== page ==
With sustained and unequivocal international support, including from the US, Asean11 may achieve greater collective resolve to address worrying trends in the South China Sea and re-assert its relevance. For almost seven decades, Washington has stood as the anchor of stability in the region. But as we move towards a more multi-polar order in the region, the US will no longer be in a position to unilaterally dictate events on the ground.

This is precisely why the best way forward is to adopt a multilateral, cooperative security approach, which will involve and empower Asean12 as the engine of integration and dispute-management in the region. The South China Sea is the best place to start. Richard Javad Heydarian is an assistant professor in political science at De La Salle University, Manila, and author of “Asia’s New Battlefield: US, China and the Struggle for the Western Pacific”.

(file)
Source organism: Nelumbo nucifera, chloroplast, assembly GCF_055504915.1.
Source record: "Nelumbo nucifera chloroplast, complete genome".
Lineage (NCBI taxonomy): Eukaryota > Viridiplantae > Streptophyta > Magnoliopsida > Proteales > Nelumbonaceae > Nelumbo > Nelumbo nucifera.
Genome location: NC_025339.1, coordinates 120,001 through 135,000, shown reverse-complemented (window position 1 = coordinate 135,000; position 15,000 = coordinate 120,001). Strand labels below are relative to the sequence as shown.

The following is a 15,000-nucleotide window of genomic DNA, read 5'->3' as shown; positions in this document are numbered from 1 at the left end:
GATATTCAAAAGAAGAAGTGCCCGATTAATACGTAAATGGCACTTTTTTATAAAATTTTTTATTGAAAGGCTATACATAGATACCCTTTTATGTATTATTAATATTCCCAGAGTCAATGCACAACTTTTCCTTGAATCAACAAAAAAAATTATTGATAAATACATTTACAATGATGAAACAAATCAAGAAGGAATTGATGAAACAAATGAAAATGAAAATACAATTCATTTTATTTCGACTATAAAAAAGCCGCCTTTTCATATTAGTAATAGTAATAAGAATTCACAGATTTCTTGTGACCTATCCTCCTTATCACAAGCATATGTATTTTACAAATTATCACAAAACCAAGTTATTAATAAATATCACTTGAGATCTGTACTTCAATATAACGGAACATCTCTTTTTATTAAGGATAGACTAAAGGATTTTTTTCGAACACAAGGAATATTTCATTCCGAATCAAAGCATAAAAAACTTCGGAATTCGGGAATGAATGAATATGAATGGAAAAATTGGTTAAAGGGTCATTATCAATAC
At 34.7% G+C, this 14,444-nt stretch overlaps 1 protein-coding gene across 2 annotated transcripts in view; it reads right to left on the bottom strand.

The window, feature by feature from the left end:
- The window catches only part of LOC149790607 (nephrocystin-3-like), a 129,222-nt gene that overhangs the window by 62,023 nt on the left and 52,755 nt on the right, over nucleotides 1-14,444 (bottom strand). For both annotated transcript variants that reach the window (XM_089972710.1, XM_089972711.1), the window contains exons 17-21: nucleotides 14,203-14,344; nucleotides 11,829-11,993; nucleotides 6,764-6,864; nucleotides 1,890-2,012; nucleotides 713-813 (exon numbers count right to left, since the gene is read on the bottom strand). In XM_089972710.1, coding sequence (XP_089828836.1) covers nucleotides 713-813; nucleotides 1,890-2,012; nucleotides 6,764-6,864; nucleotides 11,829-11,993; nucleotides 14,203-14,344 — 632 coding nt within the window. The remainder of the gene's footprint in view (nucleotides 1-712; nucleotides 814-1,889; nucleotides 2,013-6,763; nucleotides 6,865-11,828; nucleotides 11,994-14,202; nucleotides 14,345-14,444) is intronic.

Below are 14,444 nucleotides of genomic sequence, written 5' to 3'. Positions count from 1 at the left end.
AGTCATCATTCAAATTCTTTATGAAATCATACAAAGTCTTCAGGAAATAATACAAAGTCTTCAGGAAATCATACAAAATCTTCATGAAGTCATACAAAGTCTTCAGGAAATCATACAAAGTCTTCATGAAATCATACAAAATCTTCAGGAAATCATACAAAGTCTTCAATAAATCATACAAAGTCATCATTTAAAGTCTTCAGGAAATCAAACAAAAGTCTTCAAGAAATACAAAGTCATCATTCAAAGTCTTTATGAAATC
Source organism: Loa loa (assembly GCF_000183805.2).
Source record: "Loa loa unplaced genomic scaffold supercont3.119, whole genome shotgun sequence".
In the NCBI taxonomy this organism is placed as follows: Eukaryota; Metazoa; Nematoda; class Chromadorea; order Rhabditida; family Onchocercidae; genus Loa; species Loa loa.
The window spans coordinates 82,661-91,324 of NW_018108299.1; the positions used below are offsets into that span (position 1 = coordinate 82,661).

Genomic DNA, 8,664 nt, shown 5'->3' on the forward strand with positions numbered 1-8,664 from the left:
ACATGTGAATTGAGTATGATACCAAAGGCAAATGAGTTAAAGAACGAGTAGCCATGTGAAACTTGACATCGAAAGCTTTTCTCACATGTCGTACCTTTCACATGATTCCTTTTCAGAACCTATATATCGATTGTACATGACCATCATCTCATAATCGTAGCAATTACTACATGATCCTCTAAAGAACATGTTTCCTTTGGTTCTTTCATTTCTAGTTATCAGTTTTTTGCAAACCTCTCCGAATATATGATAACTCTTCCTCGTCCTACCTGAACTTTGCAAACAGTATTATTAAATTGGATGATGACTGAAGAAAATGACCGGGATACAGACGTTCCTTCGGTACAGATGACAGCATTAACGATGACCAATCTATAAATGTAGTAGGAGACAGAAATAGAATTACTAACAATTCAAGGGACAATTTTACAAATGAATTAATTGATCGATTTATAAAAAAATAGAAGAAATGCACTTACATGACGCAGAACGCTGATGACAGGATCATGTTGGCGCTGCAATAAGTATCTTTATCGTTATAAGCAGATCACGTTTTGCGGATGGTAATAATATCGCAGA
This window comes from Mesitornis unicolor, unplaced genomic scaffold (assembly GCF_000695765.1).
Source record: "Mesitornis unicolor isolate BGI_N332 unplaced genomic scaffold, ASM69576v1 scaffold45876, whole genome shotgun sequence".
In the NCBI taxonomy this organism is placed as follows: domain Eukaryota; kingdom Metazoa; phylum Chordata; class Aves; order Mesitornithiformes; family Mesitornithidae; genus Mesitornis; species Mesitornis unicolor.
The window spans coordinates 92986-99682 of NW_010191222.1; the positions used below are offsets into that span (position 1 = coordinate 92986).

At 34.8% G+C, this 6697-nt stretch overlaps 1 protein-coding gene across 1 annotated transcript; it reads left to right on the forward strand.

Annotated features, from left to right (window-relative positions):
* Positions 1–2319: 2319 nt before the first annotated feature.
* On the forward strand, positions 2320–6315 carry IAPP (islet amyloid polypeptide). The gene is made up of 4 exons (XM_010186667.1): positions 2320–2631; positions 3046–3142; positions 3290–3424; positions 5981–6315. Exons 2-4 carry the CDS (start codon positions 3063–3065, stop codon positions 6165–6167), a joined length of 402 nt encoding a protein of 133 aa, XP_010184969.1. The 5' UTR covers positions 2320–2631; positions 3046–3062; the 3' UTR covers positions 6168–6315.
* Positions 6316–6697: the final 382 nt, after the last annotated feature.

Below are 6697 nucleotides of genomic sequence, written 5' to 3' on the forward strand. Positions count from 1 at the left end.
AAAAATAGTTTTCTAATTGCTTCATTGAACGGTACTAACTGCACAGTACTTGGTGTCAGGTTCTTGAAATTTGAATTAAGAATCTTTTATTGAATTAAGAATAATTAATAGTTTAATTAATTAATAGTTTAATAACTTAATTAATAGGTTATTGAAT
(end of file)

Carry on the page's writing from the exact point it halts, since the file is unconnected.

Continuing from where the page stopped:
Truong-Minh Vu is director of the Centre for International Studies, University of Social Sciences and Humanities, Ho Chi Minh City.


  1. ^ Asean (www.nationmultimedia.com)
  2. ^ Asean (www.nationmultimedia.com)
  3. ^ Asean (www.nationmultimedia.com)
  4. ^ Asean (www.nationmultimedia.com)
  5. ^ Asean (www.nationmultimedia.com)
  6. ^ Asean (www.nationmultimedia.com)
  7. ^ Asean (www.nationmultimedia.com)
  8. ^ Asean (www.nationmultimedia.com)
  9. ^ Asean (www.nationmultimedia.com)
  10. ^ Asean (www.nationmultimedia.com)
  11. ^ Asean (www.nationmultimedia.com)
  12. ^ Asean (www.nationmultimedia.com)